Exercises to Stretch Tight Heel Cords

Close up of two people's legs by the pool side
Close up of two pairs of feet laying at the pool (Image: XiXinXing/XiXinXing/Getty Images)

Your heel cords, or Achilles tendons, connect your lower calves to your heel bone and are made up of a strong, fibrous tissues that do not have much range of motion. Stretching your heel cords should improve their mobility without compromising their role to stabilize your joints. The National Academy of Sports Medicine recommends that you work on ankle mobility in addition to stretching and strengthening your heel cords.

3D Calf Stretch

This exercise stretches your calves and heel cords together while moving your ankles and feet side to side. Place a foot-long half-foam roller about 2 feet away from a wall. Put the ball of the right foot on top of the roller with your right heel touching the ground and your left foot in the gap between the wall and the roller. Put your hands on the wall, and shift your weight slightly forward to your left foot and your right heel. Hold the stretch for three deep breaths. Then move your left foot across your body toward the right edge of the roller, and your right foot should naturally roll onto the outer edge of your foot. Hold this stretch for three deep breaths. Move your left foot toward the left edge of the roller, and your right foot should naturally roll onto the arch of your foot. Hold this stretch for three deep breaths. Repeat this exercise twice on each leg.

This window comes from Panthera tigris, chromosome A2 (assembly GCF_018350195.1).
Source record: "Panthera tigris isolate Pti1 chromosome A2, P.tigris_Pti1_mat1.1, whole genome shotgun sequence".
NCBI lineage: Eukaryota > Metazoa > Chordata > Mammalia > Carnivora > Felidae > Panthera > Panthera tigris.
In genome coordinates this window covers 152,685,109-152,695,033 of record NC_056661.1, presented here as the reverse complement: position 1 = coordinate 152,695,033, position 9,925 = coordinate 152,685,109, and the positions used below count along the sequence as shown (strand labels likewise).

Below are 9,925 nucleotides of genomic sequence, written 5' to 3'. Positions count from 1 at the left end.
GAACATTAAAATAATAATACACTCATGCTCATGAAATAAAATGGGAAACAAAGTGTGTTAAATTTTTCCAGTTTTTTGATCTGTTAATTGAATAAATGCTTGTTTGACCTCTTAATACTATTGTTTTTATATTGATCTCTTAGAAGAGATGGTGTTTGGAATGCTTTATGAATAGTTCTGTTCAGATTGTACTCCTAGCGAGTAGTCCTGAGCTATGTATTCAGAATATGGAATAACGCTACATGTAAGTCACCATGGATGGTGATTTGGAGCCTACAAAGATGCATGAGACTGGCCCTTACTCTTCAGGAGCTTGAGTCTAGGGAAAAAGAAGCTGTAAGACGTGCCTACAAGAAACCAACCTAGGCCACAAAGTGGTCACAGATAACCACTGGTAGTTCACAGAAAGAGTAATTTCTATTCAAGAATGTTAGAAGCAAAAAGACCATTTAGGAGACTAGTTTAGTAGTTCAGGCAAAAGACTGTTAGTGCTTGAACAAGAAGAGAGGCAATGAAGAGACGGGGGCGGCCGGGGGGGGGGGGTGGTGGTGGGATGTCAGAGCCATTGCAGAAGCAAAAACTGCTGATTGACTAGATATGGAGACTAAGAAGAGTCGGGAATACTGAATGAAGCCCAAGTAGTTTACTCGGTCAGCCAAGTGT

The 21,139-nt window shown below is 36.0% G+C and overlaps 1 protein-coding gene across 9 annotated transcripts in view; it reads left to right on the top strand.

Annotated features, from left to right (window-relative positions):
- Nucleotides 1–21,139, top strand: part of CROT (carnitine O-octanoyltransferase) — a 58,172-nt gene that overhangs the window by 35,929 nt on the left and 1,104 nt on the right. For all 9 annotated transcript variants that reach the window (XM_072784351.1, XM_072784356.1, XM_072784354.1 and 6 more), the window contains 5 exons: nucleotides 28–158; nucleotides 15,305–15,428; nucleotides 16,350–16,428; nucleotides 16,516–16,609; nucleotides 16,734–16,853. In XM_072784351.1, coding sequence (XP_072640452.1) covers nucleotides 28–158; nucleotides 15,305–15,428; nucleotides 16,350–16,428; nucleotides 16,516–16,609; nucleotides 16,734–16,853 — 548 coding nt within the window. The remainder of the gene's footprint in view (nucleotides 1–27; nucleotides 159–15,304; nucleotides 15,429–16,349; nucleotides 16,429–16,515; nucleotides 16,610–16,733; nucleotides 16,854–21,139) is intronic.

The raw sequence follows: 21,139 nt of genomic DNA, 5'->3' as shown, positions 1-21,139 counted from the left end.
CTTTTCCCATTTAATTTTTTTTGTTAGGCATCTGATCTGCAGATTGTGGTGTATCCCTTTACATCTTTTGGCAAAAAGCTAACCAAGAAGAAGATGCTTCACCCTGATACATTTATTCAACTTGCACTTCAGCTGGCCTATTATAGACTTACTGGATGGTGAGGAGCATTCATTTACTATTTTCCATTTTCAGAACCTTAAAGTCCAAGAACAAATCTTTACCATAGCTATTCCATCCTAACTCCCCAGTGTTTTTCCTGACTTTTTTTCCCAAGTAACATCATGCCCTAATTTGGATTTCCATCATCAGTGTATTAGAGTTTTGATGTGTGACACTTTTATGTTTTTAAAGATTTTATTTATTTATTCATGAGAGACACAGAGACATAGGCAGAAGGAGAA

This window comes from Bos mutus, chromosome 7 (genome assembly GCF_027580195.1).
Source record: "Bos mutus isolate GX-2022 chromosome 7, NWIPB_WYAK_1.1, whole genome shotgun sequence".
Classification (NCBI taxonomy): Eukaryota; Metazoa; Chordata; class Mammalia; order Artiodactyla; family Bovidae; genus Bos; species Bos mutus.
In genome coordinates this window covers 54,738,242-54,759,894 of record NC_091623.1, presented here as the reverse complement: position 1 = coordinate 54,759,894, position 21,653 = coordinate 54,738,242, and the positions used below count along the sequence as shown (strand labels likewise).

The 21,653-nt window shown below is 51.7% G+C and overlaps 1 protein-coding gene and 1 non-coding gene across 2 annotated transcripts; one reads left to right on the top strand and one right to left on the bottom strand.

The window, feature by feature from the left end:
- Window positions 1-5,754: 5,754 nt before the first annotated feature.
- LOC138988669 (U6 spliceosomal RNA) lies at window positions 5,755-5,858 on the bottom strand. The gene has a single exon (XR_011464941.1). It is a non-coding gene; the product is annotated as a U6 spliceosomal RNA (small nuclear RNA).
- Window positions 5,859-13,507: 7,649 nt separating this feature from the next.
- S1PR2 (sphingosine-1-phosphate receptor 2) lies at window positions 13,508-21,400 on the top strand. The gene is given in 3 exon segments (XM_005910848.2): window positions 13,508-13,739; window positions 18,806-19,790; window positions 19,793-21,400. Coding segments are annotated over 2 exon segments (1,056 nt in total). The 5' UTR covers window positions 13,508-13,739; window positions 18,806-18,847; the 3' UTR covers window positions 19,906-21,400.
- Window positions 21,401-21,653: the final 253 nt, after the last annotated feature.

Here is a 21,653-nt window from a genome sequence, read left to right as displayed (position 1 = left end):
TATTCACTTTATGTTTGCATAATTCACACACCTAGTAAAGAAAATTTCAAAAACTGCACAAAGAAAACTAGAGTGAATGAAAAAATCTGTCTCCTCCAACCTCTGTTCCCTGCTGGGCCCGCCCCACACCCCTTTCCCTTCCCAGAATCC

Standing Half Lunge

This exercise works on upper body and pelvic stability while moving your calves and heel cords. Stand with your left foot in front of you about 6 inches in front of your right toes. Keep your hands above your waist, and bend your legs as much as you can without lifting your heels off the ground or leaning forward. Hold the stretch for two seconds and stand back up. Perform 10 to 12 reps, switch leg position, and perform another 10 to 12 reps.

Step-downs

This exercise works on heel cord and calf mobility while stabilizing your torso and pelvis. It also works on calf and foot deceleration as you control the rate at which you step down. Stand on top of an aerobic step about 3 inches high. Step down with your right foot to the ground while keeping your left heel on the step. Keep your torso upright as you move. Hold the stretch for two to three seconds, and step back up to the step. Perform three sets of 10 reps per leg.

Warning

Because the heel cords lack as much elasticity as muscles and have less blood supply, do not overstretch them or cause them to lose their stability. This can lead to tearing of the heel cords and ankle instability, causing pain and faulty movement patterns, according to physical therapist Chris Frederick, co-author of "Stretch to Win."

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